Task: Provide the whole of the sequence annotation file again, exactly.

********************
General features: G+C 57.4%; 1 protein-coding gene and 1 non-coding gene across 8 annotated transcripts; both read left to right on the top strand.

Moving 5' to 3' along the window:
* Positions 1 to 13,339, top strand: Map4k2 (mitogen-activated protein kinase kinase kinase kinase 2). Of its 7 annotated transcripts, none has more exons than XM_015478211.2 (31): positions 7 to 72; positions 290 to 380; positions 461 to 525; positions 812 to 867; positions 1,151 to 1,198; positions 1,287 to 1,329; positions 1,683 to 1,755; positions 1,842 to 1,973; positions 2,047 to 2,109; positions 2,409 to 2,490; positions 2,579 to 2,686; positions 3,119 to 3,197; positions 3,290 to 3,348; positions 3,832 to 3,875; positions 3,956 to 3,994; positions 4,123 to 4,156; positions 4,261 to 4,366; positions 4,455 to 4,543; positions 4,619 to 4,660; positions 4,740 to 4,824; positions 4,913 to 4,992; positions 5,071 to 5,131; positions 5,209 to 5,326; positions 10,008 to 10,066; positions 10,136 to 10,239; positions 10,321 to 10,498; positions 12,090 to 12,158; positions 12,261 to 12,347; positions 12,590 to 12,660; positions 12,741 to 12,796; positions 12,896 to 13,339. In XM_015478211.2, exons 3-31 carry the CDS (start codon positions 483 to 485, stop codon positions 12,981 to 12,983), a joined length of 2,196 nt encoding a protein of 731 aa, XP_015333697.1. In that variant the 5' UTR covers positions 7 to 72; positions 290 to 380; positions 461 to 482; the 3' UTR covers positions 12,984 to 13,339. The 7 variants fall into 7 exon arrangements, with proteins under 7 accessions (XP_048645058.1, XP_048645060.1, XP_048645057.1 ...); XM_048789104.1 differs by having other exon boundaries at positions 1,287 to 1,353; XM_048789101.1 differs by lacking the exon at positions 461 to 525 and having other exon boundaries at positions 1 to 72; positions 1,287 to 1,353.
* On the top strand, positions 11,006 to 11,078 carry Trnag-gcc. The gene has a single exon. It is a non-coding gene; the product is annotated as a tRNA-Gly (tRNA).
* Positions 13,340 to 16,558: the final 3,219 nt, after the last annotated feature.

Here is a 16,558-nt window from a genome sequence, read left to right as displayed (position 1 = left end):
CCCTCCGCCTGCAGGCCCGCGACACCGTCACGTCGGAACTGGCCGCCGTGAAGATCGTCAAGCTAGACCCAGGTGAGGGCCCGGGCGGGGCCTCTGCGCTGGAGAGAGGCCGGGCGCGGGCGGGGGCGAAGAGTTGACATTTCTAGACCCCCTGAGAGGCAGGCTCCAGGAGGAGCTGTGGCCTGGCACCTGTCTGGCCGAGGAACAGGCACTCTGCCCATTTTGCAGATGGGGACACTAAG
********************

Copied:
General features: G+C 57.4%; 1 protein-coding gene and 1 non-coding gene across 8 annotated transcripts; both read left to right on the top strand.

Moving 5' to 3' along the window:
* Positions 1 to 13,339, top strand: Map4k2 (mitogen-activated protein kinase kinase kinase kinase 2). Of its 7 annotated transcripts, none has more exons than XM_015478211.2 (31): positions 7 to 72; positions 290 to 380; positions 461 to 525; positions 812 to 867; positions 1,151 to 1,198; positions 1,287 to 1,329; positions 1,683 to 1,755; positions 1,842 to 1,973; positions 2,047 to 2,109; positions 2,409 to 2,490; positions 2,579 to 2,686; positions 3,119 to 3,197; positions 3,290 to 3,348; positions 3,832 to 3,875; positions 3,956 to 3,994; positions 4,123 to 4,156; positions 4,261 to 4,366; positions 4,455 to 4,543; positions 4,619 to 4,660; positions 4,740 to 4,824; positions 4,913 to 4,992; positions 5,071 to 5,131; positions 5,209 to 5,326; positions 10,008 to 10,066; positions 10,136 to 10,239; positions 10,321 to 10,498; positions 12,090 to 12,158; positions 12,261 to 12,347; positions 12,590 to 12,660; positions 12,741 to 12,796; positions 12,896 to 13,339. In XM_015478211.2, exons 3-31 carry the CDS (start codon positions 483 to 485, stop codon positions 12,981 to 12,983), a joined length of 2,196 nt encoding a protein of 731 aa, XP_015333697.1. In that variant the 5' UTR covers positions 7 to 72; positions 290 to 380; positions 461 to 482; the 3' UTR covers positions 12,984 to 13,339. The 7 variants fall into 7 exon arrangements, with proteins under 7 accessions (XP_048645058.1, XP_048645060.1, XP_048645057.1 ...); XM_048789104.1 differs by having other exon boundaries at positions 1,287 to 1,353; XM_048789101.1 differs by lacking the exon at positions 461 to 525 and having other exon boundaries at positions 1 to 72; positions 1,287 to 1,353.
* On the top strand, positions 11,006 to 11,078 carry Trnag-gcc. The gene has a single exon. It is a non-coding gene; the product is annotated as a tRNA-Gly (tRNA).
* Positions 13,340 to 16,558: the final 3,219 nt, after the last annotated feature.

Here is a 16,558-nt window from a genome sequence, read left to right as displayed (position 1 = left end):
CCCTCCGCCTGCAGGCCCGCGACACCGTCACGTCGGAACTGGCCGCCGTGAAGATCGTCAAGCTAGACCCAGGTGAGGGCCCGGGCGGGGCCTCTGCGCTGGAGAGAGGCCGGGCGCGGGCGGGGGCGAAGAGTTGACATTTCTAGACCCCCTGAGAGGCAGGCTCCAGGAGGAGCTGTGGCCTGGCACCTGTCTGGCCGAGGAACAGGCACTCTGCCCATTTTGCAGATGGGGACACTAAG